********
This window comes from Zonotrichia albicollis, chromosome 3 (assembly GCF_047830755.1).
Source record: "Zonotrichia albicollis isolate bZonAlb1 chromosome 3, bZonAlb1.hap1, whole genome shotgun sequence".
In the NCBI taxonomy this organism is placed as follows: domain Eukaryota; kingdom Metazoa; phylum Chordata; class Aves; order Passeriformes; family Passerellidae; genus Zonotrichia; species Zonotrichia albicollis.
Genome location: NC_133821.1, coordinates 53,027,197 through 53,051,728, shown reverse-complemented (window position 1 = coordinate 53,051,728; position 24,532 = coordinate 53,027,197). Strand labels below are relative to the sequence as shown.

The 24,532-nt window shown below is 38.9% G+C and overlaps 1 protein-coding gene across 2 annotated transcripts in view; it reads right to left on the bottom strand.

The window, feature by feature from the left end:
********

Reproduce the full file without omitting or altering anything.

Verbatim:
This window comes from Zonotrichia albicollis, chromosome 3 (assembly GCF_047830755.1).
Source record: "Zonotrichia albicollis isolate bZonAlb1 chromosome 3, bZonAlb1.hap1, whole genome shotgun sequence".
In the NCBI taxonomy this organism is placed as follows: domain Eukaryota; kingdom Metazoa; phylum Chordata; class Aves; order Passeriformes; family Passerellidae; genus Zonotrichia; species Zonotrichia albicollis.
Genome location: NC_133821.1, coordinates 53,027,197 through 53,051,728, shown reverse-complemented (window position 1 = coordinate 53,051,728; position 24,532 = coordinate 53,027,197). Strand labels below are relative to the sequence as shown.

The 24,532-nt window shown below is 38.9% G+C and overlaps 1 protein-coding gene across 2 annotated transcripts in view; it reads right to left on the bottom strand.

The window, feature by feature from the left end: